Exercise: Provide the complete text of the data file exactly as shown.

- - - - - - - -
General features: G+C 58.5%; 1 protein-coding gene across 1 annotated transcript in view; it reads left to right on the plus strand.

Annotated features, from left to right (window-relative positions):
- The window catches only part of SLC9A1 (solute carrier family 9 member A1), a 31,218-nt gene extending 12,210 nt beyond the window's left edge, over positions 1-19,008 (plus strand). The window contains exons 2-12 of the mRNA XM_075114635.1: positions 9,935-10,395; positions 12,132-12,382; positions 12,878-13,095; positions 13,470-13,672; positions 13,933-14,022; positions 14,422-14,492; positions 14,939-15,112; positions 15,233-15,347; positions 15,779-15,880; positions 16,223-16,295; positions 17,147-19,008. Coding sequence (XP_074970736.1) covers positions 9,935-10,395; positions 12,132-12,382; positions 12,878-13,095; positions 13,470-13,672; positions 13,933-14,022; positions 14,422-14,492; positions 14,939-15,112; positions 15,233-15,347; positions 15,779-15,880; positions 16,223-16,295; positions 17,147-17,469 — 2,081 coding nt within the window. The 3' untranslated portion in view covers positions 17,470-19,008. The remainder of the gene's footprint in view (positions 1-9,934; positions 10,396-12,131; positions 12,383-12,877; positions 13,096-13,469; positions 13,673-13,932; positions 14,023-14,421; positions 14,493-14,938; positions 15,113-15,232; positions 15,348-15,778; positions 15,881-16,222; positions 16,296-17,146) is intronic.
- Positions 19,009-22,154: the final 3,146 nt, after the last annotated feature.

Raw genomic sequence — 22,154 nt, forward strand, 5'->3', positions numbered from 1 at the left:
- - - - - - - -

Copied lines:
General features: G+C 58.5%; 1 protein-coding gene across 1 annotated transcript in view; it reads left to right on the plus strand.

Annotated features, from left to right (window-relative positions):
- The window catches only part of SLC9A1 (solute carrier family 9 member A1), a 31,218-nt gene extending 12,210 nt beyond the window's left edge, over positions 1-19,008 (plus strand). The window contains exons 2-12 of the mRNA XM_075114635.1: positions 9,935-10,395; positions 12,132-12,382; positions 12,878-13,095; positions 13,470-13,672; positions 13,933-14,022; positions 14,422-14,492; positions 14,939-15,112; positions 15,233-15,347; positions 15,779-15,880; positions 16,223-16,295; positions 17,147-19,008. Coding sequence (XP_074970736.1) covers positions 9,935-10,395; positions 12,132-12,382; positions 12,878-13,095; positions 13,470-13,672; positions 13,933-14,022; positions 14,422-14,492; positions 14,939-15,112; positions 15,233-15,347; positions 15,779-15,880; positions 16,223-16,295; positions 17,147-17,469 — 2,081 coding nt within the window. The 3' untranslated portion in view covers positions 17,470-19,008. The remainder of the gene's footprint in view (positions 1-9,934; positions 10,396-12,131; positions 12,383-12,877; positions 13,096-13,469; positions 13,673-13,932; positions 14,023-14,421; positions 14,493-14,938; positions 15,113-15,232; positions 15,348-15,778; positions 15,881-16,222; positions 16,296-17,146) is intronic.
- Positions 19,009-22,154: the final 3,146 nt, after the last annotated feature.

Raw genomic sequence — 22,154 nt, forward strand, 5'->3', positions numbered from 1 at the left: